Referring to his opponents on health care, President Obama’s recent Labor Day address included the following sentence “But I’ve got a question for them: What’s your answer? What’s your solution? The truth is, they don’t have one. It’s do nothing.” To the contrary Mr. President, there are good people that are making serious attempts at reform—people whom you are ignoring. Some of their ideas are as follows.
1. Restore the Free Market. The US government spends more per capita on health care than any other large economy. The problem with our health care is not a lack of money, it’s a lack of efficiency. People don’t ask their doctor how much a visit costs. And they won’t change doctors because theirs took too long to see them. This is a symptom of a deep illness: the free-market isn’t at work. People don’t pay for their health care, their insurance company does. Thus, people shop for insurance, but not for health care. People who pay for their medical care take care to purchase what they need and no more. The basic solution is to make people responsible for what they buy and for what they receive. One elegant method, as explained by John Mackey, CEO of Whole Foods, is to have high deductible health savings accounts. Add to this the co-insurance methods that Mitt Romney is proposing (joint payment after the deductible, up to some fixed amount) and you have restored competition to the market, while giving individuals power over their money and spending. People need to pay for what they get.
2. Cut the tax on personal health care. As noted in my post at Americanshareholders.org, the government could make health care less expensive by taxing it less when you buy a portable, personal plan instead of an employer provided plan. Currently, you can spend pre-tax dollars on an employer-provided insurance plan—a plan that doesn’t go with you if you lose your job. If we want to incent people to buy their own personal plan, we could allow people to buy their portable, personal plans with pre-tax dollars too. This has been cited by Martin Feldstein, Michael O. Leavitt, and Shawn Tulley as an excellent way to help people get portable, market-driven insurance for lower cost.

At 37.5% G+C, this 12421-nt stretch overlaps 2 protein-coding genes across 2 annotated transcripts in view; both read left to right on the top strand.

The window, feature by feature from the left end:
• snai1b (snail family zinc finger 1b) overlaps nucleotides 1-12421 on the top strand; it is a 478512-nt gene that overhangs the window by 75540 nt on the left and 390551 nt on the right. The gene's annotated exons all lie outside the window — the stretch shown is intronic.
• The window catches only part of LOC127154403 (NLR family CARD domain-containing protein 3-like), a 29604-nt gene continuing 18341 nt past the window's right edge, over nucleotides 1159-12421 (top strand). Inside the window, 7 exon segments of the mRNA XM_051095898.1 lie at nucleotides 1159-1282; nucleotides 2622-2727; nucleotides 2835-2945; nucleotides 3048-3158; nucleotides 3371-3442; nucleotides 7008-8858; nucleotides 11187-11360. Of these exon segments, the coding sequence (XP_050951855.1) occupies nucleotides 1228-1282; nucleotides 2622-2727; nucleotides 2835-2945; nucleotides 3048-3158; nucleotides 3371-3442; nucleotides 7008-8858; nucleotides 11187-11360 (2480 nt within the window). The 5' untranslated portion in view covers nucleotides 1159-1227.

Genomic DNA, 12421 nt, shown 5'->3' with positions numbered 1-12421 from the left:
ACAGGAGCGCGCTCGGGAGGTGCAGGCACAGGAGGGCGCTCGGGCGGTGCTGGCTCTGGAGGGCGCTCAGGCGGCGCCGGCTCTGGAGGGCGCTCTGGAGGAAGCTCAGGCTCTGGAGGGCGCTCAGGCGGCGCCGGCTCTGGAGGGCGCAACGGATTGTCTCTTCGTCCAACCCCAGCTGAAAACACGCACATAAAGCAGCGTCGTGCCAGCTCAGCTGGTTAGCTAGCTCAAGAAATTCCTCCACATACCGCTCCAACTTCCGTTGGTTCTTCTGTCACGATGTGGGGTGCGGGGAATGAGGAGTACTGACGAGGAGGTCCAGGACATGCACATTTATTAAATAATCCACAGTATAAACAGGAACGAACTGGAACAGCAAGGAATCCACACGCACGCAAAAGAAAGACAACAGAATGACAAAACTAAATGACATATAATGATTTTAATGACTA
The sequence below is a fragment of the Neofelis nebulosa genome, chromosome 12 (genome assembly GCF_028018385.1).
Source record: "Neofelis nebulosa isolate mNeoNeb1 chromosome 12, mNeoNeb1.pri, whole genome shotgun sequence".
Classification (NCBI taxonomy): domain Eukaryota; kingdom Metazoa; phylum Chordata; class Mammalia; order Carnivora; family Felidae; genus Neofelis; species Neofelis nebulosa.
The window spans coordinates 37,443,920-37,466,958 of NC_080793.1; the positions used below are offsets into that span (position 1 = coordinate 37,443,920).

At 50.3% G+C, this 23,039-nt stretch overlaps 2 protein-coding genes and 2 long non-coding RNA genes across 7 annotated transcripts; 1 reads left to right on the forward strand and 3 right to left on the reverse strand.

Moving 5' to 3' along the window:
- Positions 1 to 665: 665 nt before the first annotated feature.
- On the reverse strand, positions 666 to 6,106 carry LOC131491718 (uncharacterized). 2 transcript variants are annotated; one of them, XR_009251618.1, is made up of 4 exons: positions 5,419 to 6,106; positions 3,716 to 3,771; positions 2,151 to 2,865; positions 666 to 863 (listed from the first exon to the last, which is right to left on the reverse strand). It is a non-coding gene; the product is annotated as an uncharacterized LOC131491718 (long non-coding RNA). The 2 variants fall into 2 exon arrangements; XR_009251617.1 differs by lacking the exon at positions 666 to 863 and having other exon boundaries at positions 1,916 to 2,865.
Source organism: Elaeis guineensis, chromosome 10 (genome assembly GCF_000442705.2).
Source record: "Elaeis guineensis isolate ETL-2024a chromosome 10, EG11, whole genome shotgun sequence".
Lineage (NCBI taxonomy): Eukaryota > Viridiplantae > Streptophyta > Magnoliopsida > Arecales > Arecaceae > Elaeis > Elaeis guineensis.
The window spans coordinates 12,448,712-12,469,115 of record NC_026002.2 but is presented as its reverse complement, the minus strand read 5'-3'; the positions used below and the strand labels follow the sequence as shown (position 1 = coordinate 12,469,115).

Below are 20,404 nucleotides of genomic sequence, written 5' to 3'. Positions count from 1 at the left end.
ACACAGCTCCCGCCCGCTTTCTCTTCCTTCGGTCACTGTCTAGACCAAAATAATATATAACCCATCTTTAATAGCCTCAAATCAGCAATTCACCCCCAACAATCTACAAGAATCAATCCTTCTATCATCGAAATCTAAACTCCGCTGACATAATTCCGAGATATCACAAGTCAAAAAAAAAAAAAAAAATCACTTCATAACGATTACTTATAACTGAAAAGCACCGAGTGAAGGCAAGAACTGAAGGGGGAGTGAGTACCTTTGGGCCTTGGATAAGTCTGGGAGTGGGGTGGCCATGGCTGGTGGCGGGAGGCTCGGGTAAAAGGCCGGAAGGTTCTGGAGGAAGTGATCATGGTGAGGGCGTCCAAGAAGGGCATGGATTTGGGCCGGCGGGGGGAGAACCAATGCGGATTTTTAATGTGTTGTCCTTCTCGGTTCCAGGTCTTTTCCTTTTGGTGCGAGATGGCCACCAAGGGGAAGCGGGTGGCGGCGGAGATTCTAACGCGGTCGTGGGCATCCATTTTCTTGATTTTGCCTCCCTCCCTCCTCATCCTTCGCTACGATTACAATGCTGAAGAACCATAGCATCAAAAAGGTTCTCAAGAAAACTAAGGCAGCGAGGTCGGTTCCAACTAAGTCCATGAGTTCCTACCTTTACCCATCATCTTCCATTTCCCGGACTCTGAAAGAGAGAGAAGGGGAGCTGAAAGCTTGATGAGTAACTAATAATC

3. Let people buy insurance across state borders. Allow the free-market to work country-wide. This is being lauded by the afore-mentioned Shawn Tulley, in addition to the Wall-Street Editorial board, Senator Jim DeMint, and many others. (Tulley insightfully points out that this would free the market from cumbersome regulations such as guaranteed issue, standard benefits package, and community rating.)
4. Walk away from the ambulance-chasers: it’s time for tort reform. Estimates are that defensive medicine (when doctors perform every conceivable test on a patient to protect themselves from malpractice suits, for example) costs between $100 and $200 billion each year. Capping non-economic damages at $250,000, streamlining legal procedures, and making sure that more money goes to the plaintiff and less to the attorney will go a long way in reducing defensive-medicine health care costs. ATR’s policy brief, our own Chris Prandoni, Senator DeMint, and many others are all supporters of such measures. (See Howard Dean—former chairman of the Democratic National Committee—explain the reason why democrats in congress are unwilling to support tort reform here.)
5. Address the supply side of the issue. As Kevin Pho and Vance Harris (both primary care physicians) have each recently wrote, there is a shortage of primary care physicians in the country. Poor working conditions, lower pay than specialists, and other factors are making doctors go elsewhere. Part of the answer is deregulating the medical market: getting rid of excessive regulation (including excessive licensure requirements, certificate-of-need, and restrictions on physician-owned hospitals) would mean more doctors, lower medical costs, and cheaper insurance. The Association of American Physicians and Surgeons and Shawn Tulley both regard the problem as barriers to entry that are restricting the supply of doctors.
6. Refocus the discussion on health care, not health insurance. The red herring of insurance causes a lot of problems. Insurance costs a lot because health care costs a lot. If we want expensive health care, we should be prepared to pay for expensive insurance. You can find a good explanation of this principle here.
7. Want to see these ideas in legislative form? Senator Jim DeMint’s bill is it. His bill includes most of the ideas listed above, and would not cost anything to the taxpayer.
Far from being out of ideas, the conservative movement is providing intelligent, articulate, detailed solutions that would help America, fix our health care mess, and restore the free market. Mr. President, we have solutions.